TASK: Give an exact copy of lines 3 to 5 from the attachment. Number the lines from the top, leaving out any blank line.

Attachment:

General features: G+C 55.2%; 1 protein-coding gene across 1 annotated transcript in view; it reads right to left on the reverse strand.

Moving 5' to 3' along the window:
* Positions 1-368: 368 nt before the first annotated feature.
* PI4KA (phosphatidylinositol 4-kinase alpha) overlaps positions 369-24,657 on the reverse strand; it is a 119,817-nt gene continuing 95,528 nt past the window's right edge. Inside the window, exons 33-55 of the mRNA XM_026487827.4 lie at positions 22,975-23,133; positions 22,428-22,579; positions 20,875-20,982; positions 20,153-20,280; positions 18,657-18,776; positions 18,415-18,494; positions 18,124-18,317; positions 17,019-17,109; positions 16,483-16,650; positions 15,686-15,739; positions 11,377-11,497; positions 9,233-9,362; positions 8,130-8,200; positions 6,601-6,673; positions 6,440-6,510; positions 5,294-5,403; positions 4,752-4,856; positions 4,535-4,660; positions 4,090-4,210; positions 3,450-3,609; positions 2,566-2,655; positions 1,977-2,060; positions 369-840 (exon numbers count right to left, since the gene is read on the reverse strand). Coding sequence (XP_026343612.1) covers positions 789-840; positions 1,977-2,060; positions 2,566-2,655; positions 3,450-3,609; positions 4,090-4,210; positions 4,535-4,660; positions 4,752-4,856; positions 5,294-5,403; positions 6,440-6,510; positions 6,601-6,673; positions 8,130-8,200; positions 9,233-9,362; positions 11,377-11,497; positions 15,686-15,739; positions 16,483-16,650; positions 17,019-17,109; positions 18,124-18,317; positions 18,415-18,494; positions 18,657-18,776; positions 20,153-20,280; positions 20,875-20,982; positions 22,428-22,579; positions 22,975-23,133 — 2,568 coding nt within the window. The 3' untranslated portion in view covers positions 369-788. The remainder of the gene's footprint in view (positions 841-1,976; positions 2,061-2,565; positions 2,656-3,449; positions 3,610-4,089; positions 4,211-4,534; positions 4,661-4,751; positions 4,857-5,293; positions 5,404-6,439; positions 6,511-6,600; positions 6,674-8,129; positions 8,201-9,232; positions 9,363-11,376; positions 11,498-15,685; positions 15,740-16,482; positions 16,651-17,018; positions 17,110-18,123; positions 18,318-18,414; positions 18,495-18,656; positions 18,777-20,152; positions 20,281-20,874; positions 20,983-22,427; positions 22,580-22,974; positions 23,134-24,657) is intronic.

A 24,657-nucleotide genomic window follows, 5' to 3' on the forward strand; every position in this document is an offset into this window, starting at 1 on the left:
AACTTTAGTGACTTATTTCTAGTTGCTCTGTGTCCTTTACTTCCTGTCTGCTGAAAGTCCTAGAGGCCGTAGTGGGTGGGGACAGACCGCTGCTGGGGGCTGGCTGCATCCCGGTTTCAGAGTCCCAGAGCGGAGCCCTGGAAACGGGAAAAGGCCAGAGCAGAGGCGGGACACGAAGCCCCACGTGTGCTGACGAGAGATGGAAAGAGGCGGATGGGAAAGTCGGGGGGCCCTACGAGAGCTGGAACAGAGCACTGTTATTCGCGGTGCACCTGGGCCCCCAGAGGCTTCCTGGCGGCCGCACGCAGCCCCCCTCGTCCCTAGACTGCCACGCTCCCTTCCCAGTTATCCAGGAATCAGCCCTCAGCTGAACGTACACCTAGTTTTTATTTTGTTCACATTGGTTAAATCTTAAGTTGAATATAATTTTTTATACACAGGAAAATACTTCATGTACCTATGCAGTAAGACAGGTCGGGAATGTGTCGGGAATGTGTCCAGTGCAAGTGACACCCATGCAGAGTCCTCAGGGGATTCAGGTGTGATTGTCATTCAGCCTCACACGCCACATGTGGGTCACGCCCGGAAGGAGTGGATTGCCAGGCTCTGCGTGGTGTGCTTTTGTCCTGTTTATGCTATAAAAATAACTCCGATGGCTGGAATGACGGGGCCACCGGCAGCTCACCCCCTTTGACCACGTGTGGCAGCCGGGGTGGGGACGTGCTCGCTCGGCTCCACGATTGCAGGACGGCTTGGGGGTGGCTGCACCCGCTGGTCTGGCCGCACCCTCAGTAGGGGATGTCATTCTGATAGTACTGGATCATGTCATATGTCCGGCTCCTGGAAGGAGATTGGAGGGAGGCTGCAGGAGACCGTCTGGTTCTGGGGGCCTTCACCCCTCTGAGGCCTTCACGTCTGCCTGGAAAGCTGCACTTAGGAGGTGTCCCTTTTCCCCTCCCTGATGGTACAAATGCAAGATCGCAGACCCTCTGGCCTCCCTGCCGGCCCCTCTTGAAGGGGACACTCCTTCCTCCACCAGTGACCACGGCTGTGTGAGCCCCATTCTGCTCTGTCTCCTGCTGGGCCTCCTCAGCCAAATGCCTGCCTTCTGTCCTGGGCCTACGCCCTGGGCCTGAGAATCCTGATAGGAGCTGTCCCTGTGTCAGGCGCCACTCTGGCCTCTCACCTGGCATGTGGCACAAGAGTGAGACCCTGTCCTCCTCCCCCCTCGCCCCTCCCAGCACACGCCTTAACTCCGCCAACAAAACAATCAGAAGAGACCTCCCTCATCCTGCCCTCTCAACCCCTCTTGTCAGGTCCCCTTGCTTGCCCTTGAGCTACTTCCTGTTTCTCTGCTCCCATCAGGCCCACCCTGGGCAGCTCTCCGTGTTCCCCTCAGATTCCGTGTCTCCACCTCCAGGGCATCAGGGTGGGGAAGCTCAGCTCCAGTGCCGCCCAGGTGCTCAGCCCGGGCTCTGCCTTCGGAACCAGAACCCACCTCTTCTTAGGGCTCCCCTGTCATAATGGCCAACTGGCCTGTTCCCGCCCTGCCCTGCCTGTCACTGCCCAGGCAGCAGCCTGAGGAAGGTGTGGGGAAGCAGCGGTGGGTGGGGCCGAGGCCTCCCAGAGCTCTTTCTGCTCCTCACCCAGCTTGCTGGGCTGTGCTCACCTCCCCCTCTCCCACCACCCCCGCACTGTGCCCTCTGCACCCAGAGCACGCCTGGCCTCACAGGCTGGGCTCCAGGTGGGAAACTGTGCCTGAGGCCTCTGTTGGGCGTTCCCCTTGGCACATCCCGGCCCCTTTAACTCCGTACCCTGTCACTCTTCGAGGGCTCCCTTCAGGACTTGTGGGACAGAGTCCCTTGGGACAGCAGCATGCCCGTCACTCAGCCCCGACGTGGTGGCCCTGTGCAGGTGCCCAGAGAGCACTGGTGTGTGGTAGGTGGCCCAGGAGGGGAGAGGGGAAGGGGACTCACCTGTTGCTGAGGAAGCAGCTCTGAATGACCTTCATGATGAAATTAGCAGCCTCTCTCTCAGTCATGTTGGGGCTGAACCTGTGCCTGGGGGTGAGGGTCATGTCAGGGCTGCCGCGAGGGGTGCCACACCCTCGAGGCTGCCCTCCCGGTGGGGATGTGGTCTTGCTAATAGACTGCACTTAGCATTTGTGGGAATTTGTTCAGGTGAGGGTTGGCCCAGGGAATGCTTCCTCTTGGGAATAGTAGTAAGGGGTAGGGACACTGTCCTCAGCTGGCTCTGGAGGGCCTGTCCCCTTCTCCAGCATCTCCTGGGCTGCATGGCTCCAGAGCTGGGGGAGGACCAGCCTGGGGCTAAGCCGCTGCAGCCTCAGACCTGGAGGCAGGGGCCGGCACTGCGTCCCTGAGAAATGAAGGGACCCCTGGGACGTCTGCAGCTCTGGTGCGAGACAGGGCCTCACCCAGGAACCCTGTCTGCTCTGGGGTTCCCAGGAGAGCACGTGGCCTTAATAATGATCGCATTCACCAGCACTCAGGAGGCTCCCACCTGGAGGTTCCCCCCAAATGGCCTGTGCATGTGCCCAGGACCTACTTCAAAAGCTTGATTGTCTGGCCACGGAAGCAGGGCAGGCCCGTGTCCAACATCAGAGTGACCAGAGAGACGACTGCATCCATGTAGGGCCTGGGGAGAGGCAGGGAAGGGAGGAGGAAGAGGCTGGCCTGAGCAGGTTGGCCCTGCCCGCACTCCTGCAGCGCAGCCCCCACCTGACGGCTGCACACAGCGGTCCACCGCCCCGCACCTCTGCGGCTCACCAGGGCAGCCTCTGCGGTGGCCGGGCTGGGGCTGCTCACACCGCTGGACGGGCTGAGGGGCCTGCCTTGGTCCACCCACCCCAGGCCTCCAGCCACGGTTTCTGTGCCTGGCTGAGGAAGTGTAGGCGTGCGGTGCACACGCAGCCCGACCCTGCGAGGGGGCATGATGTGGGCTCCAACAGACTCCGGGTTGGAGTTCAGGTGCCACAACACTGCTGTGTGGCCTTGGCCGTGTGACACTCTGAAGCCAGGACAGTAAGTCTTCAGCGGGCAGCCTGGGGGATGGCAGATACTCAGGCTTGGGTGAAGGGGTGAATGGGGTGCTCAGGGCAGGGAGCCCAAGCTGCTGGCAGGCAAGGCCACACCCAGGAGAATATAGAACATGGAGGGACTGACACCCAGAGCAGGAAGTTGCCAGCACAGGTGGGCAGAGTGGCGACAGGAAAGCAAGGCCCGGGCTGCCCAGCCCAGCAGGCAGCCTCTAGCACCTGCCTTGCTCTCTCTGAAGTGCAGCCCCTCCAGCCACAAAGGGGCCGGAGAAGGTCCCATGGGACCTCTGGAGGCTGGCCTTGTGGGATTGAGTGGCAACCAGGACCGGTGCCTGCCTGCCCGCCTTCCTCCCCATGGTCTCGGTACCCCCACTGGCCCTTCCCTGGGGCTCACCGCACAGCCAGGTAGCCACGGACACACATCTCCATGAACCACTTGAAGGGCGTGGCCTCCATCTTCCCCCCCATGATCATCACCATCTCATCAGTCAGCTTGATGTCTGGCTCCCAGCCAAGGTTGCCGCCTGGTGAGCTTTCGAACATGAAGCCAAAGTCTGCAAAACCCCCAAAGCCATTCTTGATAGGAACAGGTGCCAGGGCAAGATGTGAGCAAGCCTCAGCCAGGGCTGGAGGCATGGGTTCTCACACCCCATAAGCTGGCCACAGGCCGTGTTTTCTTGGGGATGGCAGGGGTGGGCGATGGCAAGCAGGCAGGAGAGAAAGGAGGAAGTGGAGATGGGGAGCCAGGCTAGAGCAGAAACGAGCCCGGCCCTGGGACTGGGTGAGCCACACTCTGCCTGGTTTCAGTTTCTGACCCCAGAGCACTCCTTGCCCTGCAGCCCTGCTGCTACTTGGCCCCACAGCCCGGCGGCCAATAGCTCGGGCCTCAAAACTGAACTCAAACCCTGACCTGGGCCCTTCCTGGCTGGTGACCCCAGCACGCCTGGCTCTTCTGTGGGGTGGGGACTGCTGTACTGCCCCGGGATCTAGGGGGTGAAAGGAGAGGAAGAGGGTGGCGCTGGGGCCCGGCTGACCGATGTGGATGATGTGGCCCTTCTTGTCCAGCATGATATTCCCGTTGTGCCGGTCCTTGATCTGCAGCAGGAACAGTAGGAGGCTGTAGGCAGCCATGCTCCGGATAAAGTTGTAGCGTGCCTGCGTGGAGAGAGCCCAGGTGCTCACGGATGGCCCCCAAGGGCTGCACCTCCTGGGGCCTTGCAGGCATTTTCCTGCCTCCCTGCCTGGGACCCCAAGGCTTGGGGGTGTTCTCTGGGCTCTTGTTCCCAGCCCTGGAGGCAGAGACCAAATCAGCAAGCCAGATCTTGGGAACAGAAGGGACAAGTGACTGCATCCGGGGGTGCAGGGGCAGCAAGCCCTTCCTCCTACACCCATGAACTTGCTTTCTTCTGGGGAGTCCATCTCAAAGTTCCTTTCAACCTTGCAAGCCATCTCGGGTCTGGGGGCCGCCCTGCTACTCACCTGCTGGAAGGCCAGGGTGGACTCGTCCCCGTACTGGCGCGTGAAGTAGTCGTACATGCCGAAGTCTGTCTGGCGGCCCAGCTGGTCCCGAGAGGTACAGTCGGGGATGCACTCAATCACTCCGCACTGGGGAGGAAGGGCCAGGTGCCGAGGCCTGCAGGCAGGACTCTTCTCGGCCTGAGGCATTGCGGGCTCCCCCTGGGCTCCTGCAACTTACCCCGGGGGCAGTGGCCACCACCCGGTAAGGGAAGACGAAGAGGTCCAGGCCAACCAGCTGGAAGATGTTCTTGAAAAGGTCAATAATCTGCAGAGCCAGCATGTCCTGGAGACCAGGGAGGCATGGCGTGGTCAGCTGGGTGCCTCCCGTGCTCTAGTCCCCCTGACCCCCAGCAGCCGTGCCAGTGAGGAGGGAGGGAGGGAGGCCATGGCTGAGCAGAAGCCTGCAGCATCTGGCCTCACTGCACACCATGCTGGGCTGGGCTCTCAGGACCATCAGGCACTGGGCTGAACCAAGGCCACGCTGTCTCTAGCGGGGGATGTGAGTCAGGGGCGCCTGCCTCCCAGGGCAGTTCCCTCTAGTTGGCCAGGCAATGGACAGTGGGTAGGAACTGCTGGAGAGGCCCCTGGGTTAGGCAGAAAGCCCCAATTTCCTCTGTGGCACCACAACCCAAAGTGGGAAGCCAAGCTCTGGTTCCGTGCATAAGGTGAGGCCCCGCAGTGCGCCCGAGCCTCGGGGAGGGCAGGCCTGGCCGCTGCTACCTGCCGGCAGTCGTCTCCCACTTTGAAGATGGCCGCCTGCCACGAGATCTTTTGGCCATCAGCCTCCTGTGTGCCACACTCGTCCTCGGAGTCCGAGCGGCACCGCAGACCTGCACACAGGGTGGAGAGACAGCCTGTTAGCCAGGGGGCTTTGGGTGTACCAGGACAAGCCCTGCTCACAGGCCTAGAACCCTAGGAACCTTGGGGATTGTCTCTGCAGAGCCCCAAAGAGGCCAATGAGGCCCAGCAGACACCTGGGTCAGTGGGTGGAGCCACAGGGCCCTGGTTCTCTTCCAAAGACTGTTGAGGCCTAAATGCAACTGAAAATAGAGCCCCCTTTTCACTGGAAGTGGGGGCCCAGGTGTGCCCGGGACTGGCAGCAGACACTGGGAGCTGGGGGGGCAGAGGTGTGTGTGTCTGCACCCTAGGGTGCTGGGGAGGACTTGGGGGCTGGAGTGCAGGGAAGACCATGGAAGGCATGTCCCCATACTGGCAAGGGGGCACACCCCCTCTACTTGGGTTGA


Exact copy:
* Positions 1-368: 368 nt before the first annotated feature.
* PI4KA (phosphatidylinositol 4-kinase alpha) overlaps positions 369-24,657 on the reverse strand; it is a 119,817-nt gene continuing 95,528 nt past the window's right edge. Inside the window, exons 33-55 of the mRNA XM_026487827.4 lie at positions 22,975-23,133; positions 22,428-22,579; positions 20,875-20,982; positions 20,153-20,280; positions 18,657-18,776; positions 18,415-18,494; positions 18,124-18,317; positions 17,019-17,109; positions 16,483-16,650; positions 15,686-15,739; positions 11,377-11,497; positions 9,233-9,362; positions 8,130-8,200; positions 6,601-6,673; positions 6,440-6,510; positions 5,294-5,403; positions 4,752-4,856; positions 4,535-4,660; positions 4,090-4,210; positions 3,450-3,609; positions 2,566-2,655; positions 1,977-2,060; positions 369-840 (exon numbers count right to left, since the gene is read on the reverse strand). Coding sequence (XP_026343612.1) covers positions 789-840; positions 1,977-2,060; positions 2,566-2,655; positions 3,450-3,609; positions 4,090-4,210; positions 4,535-4,660; positions 4,752-4,856; positions 5,294-5,403; positions 6,440-6,510; positions 6,601-6,673; positions 8,130-8,200; positions 9,233-9,362; positions 11,377-11,497; positions 15,686-15,739; positions 16,483-16,650; positions 17,019-17,109; positions 18,124-18,317; positions 18,415-18,494; positions 18,657-18,776; positions 20,153-20,280; positions 20,875-20,982; positions 22,428-22,579; positions 22,975-23,133 — 2,568 coding nt within the window. The 3' untranslated portion in view covers positions 369-788. The remainder of the gene's footprint in view (positions 841-1,976; positions 2,061-2,565; positions 2,656-3,449; positions 3,610-4,089; positions 4,211-4,534; positions 4,661-4,751; positions 4,857-5,293; positions 5,404-6,439; positions 6,511-6,600; positions 6,674-8,129; positions 8,201-9,232; positions 9,363-11,376; positions 11,498-15,685; positions 15,740-16,482; positions 16,651-17,018; positions 17,110-18,123; positions 18,318-18,414; positions 18,495-18,656; positions 18,777-20,152; positions 20,281-20,874; positions 20,983-22,427; positions 22,580-22,974; positions 23,134-24,657) is intronic.

A 24,657-nucleotide genomic window follows, 5' to 3' on the forward strand; every position in this document is an offset into this window, starting at 1 on the left: